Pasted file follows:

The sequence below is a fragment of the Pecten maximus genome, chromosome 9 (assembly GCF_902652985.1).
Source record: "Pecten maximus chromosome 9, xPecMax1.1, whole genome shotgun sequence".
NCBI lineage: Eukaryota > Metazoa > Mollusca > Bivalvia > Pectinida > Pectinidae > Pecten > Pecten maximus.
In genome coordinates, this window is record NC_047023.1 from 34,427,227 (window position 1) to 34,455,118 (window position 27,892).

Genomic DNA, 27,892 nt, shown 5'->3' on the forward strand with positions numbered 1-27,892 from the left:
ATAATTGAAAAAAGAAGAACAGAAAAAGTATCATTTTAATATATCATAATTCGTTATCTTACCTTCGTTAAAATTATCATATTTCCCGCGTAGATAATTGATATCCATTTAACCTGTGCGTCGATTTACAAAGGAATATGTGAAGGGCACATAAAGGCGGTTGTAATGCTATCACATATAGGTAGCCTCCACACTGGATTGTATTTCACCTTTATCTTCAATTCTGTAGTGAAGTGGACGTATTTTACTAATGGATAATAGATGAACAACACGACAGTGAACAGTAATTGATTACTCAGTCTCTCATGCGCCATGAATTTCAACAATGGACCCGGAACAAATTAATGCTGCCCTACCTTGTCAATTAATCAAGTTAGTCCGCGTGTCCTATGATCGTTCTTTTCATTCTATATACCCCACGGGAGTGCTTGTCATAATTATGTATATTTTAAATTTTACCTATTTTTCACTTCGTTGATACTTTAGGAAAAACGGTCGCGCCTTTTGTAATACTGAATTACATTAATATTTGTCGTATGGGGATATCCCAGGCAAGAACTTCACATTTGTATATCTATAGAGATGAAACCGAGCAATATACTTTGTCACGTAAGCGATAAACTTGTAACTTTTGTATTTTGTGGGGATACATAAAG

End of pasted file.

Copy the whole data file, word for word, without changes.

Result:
The sequence below is a fragment of the Pecten maximus genome, chromosome 9 (assembly GCF_902652985.1).
Source record: "Pecten maximus chromosome 9, xPecMax1.1, whole genome shotgun sequence".
NCBI lineage: Eukaryota > Metazoa > Mollusca > Bivalvia > Pectinida > Pectinidae > Pecten > Pecten maximus.
In genome coordinates, this window is record NC_047023.1 from 34,427,227 (window position 1) to 34,455,118 (window position 27,892).

Genomic DNA, 27,892 nt, shown 5'->3' on the forward strand with positions numbered 1-27,892 from the left:
ATAATTGAAAAAAGAAGAACAGAAAAAGTATCATTTTAATATATCATAATTCGTTATCTTACCTTCGTTAAAATTATCATATTTCCCGCGTAGATAATTGATATCCATTTAACCTGTGCGTCGATTTACAAAGGAATATGTGAAGGGCACATAAAGGCGGTTGTAATGCTATCACATATAGGTAGCCTCCACACTGGATTGTATTTCACCTTTATCTTCAATTCTGTAGTGAAGTGGACGTATTTTACTAATGGATAATAGATGAACAACACGACAGTGAACAGTAATTGATTACTCAGTCTCTCATGCGCCATGAATTTCAACAATGGACCCGGAACAAATTAATGCTGCCCTACCTTGTCAATTAATCAAGTTAGTCCGCGTGTCCTATGATCGTTCTTTTCATTCTATATACCCCACGGGAGTGCTTGTCATAATTATGTATATTTTAAATTTTACCTATTTTTCACTTCGTTGATACTTTAGGAAAAACGGTCGCGCCTTTTGTAATACTGAATTACATTAATATTTGTCGTATGGGGATATCCCAGGCAAGAACTTCACATTTGTATATCTATAGAGATGAAACCGAGCAATATACTTTGTCACGTAAGCGATAAACTTGTAACTTTTGTATTTTGTGGGGATACATAAAG